FM: This is perhaps where COVID-19 presents a significant challenge to the ICD agenda. Intercultural dialogue has, as one of its core premises, contact between people. And the reason why we have contact as a core premise is because there is an assumption that when people get to know one another, prejudice might be reduced, and that issues of discrimination might disappear. So COVID-19 and its emphasis on social distancing means that a lot of what we would like to achieve through intercultural dialogue, in particular in bringing people together, bringing communities together, bringing diverse communities together (and diversity here means diversity of ethnic backgrounds, religious beliefs, nationalities etc.)…

Intercultural dialogue is in itself an essential tool that we will need in the post-COVID-19 environment.

We will need to renegotiate a new global compact, a new social contract, and I think dialogue will have to play a key role in that. So it is being perhaps compromised right now but it has a big role to play in the post-COVID-19 world that will emerge.

SIETAR Europa Cross-Cultural Coffee Breaks

Applied ICDCross-Cultural Coffee Break, offered by SIETAR Europa.

What is a cross-cultural coffee break (CCC Break)? Every participant grabs a cup of coffee (cappuccino, latte macchiato, espresso, you name it) and dives into a vivid exchange on an intercultural topic.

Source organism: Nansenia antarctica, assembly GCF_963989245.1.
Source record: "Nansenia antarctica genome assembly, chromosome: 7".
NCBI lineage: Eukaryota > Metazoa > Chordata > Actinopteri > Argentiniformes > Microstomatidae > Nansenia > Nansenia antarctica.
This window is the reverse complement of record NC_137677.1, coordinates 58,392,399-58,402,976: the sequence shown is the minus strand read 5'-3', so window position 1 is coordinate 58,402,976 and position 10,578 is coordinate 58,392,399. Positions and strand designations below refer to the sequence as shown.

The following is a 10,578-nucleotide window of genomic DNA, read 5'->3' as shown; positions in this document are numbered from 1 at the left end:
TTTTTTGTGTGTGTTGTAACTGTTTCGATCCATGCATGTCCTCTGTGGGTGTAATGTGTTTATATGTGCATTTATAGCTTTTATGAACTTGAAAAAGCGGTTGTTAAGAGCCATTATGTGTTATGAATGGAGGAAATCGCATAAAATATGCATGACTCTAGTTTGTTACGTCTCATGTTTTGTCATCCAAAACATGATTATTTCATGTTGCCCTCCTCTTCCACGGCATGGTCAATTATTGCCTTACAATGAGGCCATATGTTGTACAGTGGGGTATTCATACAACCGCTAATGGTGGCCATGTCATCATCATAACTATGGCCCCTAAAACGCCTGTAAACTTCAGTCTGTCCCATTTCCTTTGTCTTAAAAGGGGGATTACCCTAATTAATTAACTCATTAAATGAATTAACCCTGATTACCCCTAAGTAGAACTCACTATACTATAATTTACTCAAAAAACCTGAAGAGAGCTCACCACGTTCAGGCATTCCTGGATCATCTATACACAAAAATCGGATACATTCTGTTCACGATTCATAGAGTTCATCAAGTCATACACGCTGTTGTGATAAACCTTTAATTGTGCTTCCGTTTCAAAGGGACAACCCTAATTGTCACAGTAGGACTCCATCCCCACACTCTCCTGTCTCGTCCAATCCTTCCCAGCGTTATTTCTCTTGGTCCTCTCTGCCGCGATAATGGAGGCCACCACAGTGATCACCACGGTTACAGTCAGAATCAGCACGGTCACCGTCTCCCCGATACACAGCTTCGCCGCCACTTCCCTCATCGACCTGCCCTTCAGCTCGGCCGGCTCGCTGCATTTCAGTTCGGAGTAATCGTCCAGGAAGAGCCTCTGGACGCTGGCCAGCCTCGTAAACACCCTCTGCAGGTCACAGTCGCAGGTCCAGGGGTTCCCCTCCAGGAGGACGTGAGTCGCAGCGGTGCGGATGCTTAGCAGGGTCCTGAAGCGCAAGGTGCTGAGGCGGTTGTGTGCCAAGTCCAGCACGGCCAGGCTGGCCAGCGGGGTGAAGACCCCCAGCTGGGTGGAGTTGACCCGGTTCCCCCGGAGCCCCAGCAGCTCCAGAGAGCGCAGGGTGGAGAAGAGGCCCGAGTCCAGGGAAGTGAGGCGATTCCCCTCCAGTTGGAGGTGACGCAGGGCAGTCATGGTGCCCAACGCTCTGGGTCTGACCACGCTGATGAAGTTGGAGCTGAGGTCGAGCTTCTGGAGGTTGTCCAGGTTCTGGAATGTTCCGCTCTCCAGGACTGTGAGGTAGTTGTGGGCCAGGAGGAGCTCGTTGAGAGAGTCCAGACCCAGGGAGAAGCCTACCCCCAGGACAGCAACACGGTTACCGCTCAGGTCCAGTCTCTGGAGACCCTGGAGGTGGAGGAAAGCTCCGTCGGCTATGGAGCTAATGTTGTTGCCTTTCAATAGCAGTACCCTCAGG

The Objectives of CCC Breaks: Sharing and Learning in an informal virtual setting. Every CCC Break is designed for the maximum number of 10 participants in order to allow the maximum of interaction between participants.

Team behind the scenes: Barbara Covarrubias Venegas, Joanna Sell, Gradiola Kapaj, Camilla Degerth.

We Rise Video: Response to COVID-19 (Italy)

Applied ICDWE RISE video, prepared by Class 5B, Liceo Artistico Aldo Passoni [High School of Arts Aldo Passion], Torino, Italy.

NOTE: A prior class of Paola’s won 2nd prize in the CID Video Competition in 2018, and then prepared a reflection on making that video to aid potential 2019 competitors. This video shows how a group might create a video for the 2020 competition, despite quarantine orders.

The idea came in the middle of the eye of the hurricane of COVID-19 in Italy. It was mid-March 2020 and, in the north of Italy where I live, the number of infected people was tripling every day, the hospital system was nearly collapsing, and the death toll was appalling.

I had been meeting my students online regularly. Before starting our lessons on English Literature and Visual Arts, we always had short conversations about how they were, how their family members were, and how they were coping with the situation. Looking at their faces through the screen, I saw their sense of bewilderment, but I also saw their resilience. Their young bodies and their youthful energies were confined, but their minds were not.

Therefore, I thought that maybe we could try together to get out of our physical confinement, and send a message of resilience, solidarity, and hope which could reach other people outside our homes. Yet, such a message was also directed inward to ourselves as an act of resistance and as the possibility to open our inner window on the future.